NWU Goes to the White House Summit on Working Families


By: Brigid O’Farrell, Bay Area Chapter

On Monday, June 23, the White House convened a summit in Washington, DC, to start an important conversation about issues affecting working families:  accessing good jobs, raising the minimum wage, creating flexible schedules, securing paid family leave, providing quality affordable child care. Labor was in the house.  I was honored to join over 250 union members and women from worker organizations.  First we met on Sunday at the AFL-CIO building where sisters and brothers shared their stories.  

I worked with the International Brotherhood of Electrical Workers, Local 617 in San Mateo, California, to identify union members who benefited from California’s Paid Family Leave Act.  California is one of only three states to have a law that enables workers to take paid time off from work to care for a new baby or an ill family member. Unions worked to pass this law and now members are using it.  Krista Brooks and Johnathan Brooks are IBEW apprentice electricians and both of them used the California Paid Family Leave Act to take time of the job when their daughter was born. They were able to care for their child, maintain their economic stability, and return to their jobs.  They told their story at the AFL-CIO Working Families Speak Up Event on Sunday and then joined the White House Summit on Monday.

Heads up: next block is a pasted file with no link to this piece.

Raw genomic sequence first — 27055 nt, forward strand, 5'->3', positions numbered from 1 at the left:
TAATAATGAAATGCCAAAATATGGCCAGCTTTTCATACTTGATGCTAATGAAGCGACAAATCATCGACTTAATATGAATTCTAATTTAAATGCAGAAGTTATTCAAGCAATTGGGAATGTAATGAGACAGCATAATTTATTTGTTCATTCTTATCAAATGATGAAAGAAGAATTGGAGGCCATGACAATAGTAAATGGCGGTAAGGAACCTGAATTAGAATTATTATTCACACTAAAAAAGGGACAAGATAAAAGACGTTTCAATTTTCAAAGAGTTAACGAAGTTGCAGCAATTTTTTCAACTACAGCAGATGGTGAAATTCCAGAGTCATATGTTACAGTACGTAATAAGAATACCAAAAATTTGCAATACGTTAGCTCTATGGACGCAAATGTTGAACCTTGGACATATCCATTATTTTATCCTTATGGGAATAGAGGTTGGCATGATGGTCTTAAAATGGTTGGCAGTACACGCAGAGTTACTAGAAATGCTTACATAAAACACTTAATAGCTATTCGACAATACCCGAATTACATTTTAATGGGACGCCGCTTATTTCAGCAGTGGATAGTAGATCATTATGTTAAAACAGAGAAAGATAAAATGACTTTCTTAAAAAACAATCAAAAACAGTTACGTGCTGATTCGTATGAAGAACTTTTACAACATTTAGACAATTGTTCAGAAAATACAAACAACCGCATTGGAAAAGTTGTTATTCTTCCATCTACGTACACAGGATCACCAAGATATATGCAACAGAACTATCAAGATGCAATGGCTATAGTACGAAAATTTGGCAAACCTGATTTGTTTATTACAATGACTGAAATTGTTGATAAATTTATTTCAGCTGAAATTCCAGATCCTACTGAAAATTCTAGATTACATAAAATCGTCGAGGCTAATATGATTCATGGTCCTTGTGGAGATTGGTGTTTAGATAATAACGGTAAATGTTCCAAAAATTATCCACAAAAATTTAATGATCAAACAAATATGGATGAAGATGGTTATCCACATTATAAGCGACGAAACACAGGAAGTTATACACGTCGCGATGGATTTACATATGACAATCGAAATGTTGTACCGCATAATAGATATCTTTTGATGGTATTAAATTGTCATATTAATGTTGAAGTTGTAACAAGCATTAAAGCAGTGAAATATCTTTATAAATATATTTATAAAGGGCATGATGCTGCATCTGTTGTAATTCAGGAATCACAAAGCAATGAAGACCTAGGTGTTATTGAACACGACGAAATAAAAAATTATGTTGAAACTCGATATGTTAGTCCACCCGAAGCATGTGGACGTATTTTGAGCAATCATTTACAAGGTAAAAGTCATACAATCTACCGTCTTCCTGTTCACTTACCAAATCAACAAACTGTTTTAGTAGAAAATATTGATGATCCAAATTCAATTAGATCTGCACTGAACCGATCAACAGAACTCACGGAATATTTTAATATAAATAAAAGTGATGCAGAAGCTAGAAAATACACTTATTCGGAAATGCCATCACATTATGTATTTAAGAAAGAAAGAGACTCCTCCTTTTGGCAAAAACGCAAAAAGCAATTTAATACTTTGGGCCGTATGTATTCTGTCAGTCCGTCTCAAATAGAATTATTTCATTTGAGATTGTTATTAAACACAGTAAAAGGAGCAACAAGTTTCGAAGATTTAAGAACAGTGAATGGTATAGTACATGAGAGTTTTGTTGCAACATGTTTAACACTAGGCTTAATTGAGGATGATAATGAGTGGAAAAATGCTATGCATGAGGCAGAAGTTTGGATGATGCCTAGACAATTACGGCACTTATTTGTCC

Connie Leak, President of the Coalition of Labor Union Women and a member of UAW, said this wasn’t just about boots on the ground, but about “heels, flats, and sneakers heading to the streets” and to the White House Summit to talk about working family issues and the importance of unions, collective bargaining, and public policy to create 21st century workplaces that nourish working families.  

The next day over 1,000 people joined the conversation with President Obama and the First Lady, Vice President and Dr. Jill Biden, Secretary of Labor Tom Perez, Democratic Congressional Leader Nancy Pelosi, and a host of corporate, media, and advocacy leaders.  Labor’s voice was heard through Liz Shuler, Secretary-Treasurer of the AFL-CIO,  Mary Kay Henry, President of the Service Employees Union, and Kay Thompson, Local 1-S Retail, Wholesale and Department Store Union/UFCW.  A mother of four and an employee at Macy’s flagship store in Herald Square, Kay Thompson told the audience that “the fair work schedule secured by my collective bargaining agreement is one of the main reasons I’ve stayed at Macy’s for nearly 20 years.”

Kay Thompson, Krista and Johnathan Brooks, and many other powerful stories told over the two days were about the possibility of change.  Now attention is turning to how to translate the ideas and energy in that room into action.  As Eleanor Roosevelt said, “We can’t just talk.  We have got to act.”

 


 

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